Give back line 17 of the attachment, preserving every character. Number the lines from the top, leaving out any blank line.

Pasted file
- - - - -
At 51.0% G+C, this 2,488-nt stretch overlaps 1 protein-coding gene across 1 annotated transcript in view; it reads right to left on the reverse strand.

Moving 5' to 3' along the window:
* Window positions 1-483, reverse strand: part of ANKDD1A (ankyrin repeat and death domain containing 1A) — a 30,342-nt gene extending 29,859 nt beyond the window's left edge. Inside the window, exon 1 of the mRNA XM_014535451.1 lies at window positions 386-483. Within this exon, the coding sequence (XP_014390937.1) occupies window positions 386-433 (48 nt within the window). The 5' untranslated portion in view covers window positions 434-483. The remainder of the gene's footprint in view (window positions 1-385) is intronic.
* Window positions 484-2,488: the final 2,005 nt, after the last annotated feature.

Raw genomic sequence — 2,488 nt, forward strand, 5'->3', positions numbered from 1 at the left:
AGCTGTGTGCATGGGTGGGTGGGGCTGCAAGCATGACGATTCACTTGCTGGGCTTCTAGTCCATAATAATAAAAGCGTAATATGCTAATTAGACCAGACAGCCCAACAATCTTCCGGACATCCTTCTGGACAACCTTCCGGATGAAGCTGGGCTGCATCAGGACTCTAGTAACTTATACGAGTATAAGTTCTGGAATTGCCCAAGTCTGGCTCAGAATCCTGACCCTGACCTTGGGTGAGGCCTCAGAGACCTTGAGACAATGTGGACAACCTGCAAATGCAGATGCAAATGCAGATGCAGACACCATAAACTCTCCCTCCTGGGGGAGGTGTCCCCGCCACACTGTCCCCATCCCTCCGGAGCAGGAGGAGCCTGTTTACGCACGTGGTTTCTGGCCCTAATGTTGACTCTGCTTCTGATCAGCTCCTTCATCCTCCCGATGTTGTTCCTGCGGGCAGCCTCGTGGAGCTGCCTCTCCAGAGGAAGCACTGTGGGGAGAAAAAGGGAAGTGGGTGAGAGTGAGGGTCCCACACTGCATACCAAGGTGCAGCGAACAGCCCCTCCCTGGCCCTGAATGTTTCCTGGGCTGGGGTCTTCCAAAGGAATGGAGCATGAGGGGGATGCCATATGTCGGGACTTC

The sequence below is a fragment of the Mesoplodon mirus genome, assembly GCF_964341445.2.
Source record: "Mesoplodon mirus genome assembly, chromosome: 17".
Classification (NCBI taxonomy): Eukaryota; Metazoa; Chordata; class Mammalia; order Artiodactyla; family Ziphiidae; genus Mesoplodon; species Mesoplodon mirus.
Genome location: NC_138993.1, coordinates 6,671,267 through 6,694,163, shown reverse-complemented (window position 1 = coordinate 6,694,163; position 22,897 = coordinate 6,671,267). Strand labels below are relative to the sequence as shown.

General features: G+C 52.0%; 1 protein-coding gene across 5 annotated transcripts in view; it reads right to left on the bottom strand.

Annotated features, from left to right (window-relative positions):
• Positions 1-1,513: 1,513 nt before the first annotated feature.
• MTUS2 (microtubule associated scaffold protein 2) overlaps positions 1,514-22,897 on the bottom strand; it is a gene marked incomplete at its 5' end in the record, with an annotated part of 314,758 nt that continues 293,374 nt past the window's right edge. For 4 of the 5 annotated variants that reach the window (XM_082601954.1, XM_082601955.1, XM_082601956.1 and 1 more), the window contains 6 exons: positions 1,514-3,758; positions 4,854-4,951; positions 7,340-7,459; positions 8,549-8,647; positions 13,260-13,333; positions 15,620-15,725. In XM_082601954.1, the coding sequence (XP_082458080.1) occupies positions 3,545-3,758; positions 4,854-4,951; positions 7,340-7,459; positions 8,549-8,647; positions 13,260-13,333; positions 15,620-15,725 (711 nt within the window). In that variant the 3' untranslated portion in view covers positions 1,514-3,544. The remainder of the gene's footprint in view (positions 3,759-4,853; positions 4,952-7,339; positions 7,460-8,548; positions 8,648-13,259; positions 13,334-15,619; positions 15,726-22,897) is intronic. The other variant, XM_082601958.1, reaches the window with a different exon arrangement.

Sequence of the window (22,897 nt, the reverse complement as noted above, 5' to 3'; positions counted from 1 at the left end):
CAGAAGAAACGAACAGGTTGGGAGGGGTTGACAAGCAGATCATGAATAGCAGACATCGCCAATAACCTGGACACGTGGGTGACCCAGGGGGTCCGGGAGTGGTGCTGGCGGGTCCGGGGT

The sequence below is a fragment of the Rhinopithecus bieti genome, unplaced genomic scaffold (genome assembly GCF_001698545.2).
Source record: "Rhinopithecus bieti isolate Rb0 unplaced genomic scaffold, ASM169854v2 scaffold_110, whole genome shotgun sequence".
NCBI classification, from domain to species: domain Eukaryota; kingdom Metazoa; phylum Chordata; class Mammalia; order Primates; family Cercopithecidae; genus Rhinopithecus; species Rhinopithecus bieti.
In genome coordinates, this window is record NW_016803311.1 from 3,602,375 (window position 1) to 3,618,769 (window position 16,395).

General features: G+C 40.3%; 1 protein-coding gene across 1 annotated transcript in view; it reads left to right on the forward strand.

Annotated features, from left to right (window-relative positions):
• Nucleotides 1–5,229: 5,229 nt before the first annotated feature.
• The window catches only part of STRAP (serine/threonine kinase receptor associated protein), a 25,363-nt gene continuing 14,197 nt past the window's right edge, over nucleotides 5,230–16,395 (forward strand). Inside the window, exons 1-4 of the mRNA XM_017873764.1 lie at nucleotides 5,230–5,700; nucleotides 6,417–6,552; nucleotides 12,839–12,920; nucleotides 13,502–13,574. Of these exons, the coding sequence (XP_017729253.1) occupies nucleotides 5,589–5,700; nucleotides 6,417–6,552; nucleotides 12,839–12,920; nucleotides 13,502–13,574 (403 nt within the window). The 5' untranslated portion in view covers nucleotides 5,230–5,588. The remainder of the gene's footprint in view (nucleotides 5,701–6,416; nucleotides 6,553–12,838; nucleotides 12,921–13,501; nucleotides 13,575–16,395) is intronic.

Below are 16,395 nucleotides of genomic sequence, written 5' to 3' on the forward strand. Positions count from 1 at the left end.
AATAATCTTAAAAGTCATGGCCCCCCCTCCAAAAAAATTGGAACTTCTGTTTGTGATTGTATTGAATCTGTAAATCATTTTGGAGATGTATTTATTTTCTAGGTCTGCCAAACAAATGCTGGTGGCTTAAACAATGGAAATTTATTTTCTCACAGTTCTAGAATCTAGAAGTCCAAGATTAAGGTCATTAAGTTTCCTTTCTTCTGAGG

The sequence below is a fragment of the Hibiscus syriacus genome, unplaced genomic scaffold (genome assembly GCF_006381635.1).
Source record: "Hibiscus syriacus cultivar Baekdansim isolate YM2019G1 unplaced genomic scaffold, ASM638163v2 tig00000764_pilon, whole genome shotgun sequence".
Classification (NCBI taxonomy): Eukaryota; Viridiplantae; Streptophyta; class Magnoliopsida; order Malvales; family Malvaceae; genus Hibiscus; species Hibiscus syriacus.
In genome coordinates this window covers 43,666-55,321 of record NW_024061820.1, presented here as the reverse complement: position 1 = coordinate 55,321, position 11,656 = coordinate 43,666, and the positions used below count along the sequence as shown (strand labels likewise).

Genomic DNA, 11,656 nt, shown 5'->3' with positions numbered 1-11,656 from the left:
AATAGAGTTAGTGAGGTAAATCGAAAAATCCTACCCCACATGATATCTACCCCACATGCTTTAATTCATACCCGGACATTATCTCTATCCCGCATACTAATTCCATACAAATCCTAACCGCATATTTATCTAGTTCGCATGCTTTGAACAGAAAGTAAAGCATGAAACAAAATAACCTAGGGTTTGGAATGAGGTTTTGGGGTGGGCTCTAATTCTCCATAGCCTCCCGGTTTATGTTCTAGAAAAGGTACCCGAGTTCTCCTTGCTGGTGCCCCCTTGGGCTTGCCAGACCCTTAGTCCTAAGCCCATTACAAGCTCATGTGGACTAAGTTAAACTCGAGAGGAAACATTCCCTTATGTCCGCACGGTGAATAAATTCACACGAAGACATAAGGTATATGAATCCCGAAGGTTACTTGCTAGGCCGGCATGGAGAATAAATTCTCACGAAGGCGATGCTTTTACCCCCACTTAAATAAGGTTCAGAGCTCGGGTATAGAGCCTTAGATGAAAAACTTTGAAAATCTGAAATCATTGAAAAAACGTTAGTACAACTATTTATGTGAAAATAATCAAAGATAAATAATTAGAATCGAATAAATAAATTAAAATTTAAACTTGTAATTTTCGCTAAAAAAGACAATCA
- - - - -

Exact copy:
The sequence below is a fragment of the Rhinopithecus bieti genome, unplaced genomic scaffold (genome assembly GCF_001698545.2).